Pull Your Finger Out

The best piece of writing advice I ever received was ‘Pull your finger out.’ It was delivered by a mentor, someone with whom I had enjoyed a positive and fruitful relationship, writing and appraising each other’s work. While I always enjoyed our time I often found it difficult working with him because his work could, annoyingly, seem so much better than mine, so much funnier, so much more relaxed, so much more engaging. Of course that was because he pulled his finger out and made it seem so. Making writing appear easy is very hard work, but it all starts at the same point: writing. Pen to paper, fingers to keys, whatever suits you best, just pull your finger out. I write, you write, we write. I am a writer, you are a writer, we are writers.

Or so I tell myself. And you, apparently.

That starting point, the moment when the finger is eased out like a dead mouse from behind the skirting board is a difficult moment. The blank page, the impossibly white screen, the temptations of Facebook and Fifa 15 pulling at the eye and the mind. Writing isn’t just difficult it’s pretty boring next to checking likes and signing Bale for a lower league side like Plymouth Argyle.

As a side note, I still keep my copy of Fifa 10 so as to play with the might Mariners. Signing Bale in that game gets you a pretty solid but not outrageously good Welsh wizard. Immobile turns out to be very interesting though…

Anyway, distracted already. Writing. Here we go…

That’s two ellipses in the space of two lines. Not a lot of writing going on. I find the use of the ellipsis particularly frustrating; students seem to think that they’re a magical device that immediately makes their work so special, almost as if they replace actual effort on their writing, which of course they do. I can almost hear the DUH, DUH, DUH! in their heads as they cleverly construct a dramatic moment that will see so much tension for the character that the fictional he/she will leap off the page simply to read what will happen to them. The student is so confident about their casual creation’s certainty to engage that the paper itself will melt in the teacher’s/examiner’s hands. It never does. Write, don’t skip. Pull your finger out.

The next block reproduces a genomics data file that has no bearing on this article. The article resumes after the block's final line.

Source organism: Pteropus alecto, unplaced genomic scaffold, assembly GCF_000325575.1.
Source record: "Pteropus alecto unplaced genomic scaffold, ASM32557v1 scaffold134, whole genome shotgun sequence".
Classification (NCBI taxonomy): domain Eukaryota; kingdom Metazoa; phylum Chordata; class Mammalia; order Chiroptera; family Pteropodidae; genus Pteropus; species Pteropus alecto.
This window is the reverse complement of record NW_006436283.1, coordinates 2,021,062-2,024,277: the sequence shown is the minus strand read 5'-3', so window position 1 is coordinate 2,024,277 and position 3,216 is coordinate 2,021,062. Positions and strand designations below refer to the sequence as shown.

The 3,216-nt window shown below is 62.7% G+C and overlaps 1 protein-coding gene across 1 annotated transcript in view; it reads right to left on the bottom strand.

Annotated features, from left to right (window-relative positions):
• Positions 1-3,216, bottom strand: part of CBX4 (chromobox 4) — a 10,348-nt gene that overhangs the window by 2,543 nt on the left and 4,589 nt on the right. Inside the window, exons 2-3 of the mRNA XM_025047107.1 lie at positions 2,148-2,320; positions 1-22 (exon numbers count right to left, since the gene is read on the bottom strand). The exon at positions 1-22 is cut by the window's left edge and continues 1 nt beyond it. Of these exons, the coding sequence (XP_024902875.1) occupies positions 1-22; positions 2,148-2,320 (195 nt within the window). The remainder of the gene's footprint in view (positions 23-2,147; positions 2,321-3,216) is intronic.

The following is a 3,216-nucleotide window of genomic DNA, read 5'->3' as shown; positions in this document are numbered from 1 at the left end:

Anyone thinking, is he going to finish this post with an ellipsis? Can I be that predictable?

Advice easily given, harder to put into practice. A year ago I managed to negotiate a new contract at work: I now teach for four days a week. I promised myself (and my wife) that I would not waste the day on Fifa or Facebook, committing myself to three thousand words per week and setting up a schedule that would see the first draft of my second novel finished by the end of February. To the surprise of everyone, myself and my wife included, I stuck to it and have now finished that first draft. It’s been read and appraised by trusted friends and now waits for the second draft treatment. And waits. And waits.

I have considered that a blog may be just another distraction, a literary Facebook or Fifa, but it is writing and it does require me to pull my finger out. The fact that it’s whimsical, write-as-I-like fare doesn’t mean it’s any less important, not at all, honestly. Well, maybe a little.

I’m making another promise; weekly blog updates on happenings and the second draft of that book well under way. Maybe fortnightly updates, and maybe a more solid target for the redraft. End of May? Best pull my finger out…

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Pull Your Finger Out

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